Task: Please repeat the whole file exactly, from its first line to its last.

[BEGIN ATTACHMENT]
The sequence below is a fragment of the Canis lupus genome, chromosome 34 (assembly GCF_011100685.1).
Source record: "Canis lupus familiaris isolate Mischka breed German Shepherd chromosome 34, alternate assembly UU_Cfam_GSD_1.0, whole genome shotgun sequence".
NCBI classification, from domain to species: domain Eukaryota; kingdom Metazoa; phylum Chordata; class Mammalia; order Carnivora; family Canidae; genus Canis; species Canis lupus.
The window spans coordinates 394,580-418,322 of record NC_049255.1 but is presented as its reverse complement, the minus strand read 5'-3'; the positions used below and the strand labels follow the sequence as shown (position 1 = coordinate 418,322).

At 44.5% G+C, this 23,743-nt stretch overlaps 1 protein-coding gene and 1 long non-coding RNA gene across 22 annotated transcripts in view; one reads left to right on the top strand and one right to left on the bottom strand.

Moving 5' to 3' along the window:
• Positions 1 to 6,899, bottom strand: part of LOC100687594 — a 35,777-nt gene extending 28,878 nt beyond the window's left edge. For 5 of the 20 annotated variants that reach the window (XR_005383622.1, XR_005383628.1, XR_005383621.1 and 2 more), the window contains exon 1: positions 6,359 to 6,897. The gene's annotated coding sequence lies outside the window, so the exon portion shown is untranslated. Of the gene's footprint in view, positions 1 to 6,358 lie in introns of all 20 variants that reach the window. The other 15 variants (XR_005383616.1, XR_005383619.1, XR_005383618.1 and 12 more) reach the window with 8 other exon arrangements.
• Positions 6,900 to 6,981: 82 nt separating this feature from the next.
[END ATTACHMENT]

The sequence below is a fragment of the Canis lupus genome, chromosome 34 (assembly GCF_011100685.1).
Source record: "Canis lupus familiaris isolate Mischka breed German Shepherd chromosome 34, alternate assembly UU_Cfam_GSD_1.0, whole genome shotgun sequence".
NCBI classification, from domain to species: domain Eukaryota; kingdom Metazoa; phylum Chordata; class Mammalia; order Carnivora; family Canidae; genus Canis; species Canis lupus.
The window spans coordinates 394,580-418,322 of record NC_049255.1 but is presented as its reverse complement, the minus strand read 5'-3'; the positions used below and the strand labels follow the sequence as shown (position 1 = coordinate 418,322).

At 44.5% G+C, this 23,743-nt stretch overlaps 1 protein-coding gene and 1 long non-coding RNA gene across 22 annotated transcripts in view; one reads left to right on the top strand and one right to left on the bottom strand.

Moving 5' to 3' along the window:
• Positions 1 to 6,899, bottom strand: part of LOC100687594 — a 35,777-nt gene extending 28,878 nt beyond the window's left edge. For 5 of the 20 annotated variants that reach the window (XR_005383622.1, XR_005383628.1, XR_005383621.1 and 2 more), the window contains exon 1: positions 6,359 to 6,897. The gene's annotated coding sequence lies outside the window, so the exon portion shown is untranslated. Of the gene's footprint in view, positions 1 to 6,358 lie in introns of all 20 variants that reach the window. The other 15 variants (XR_005383616.1, XR_005383619.1, XR_005383618.1 and 12 more) reach the window with 8 other exon arrangements.
• Positions 6,900 to 6,981: 82 nt separating this feature from the next.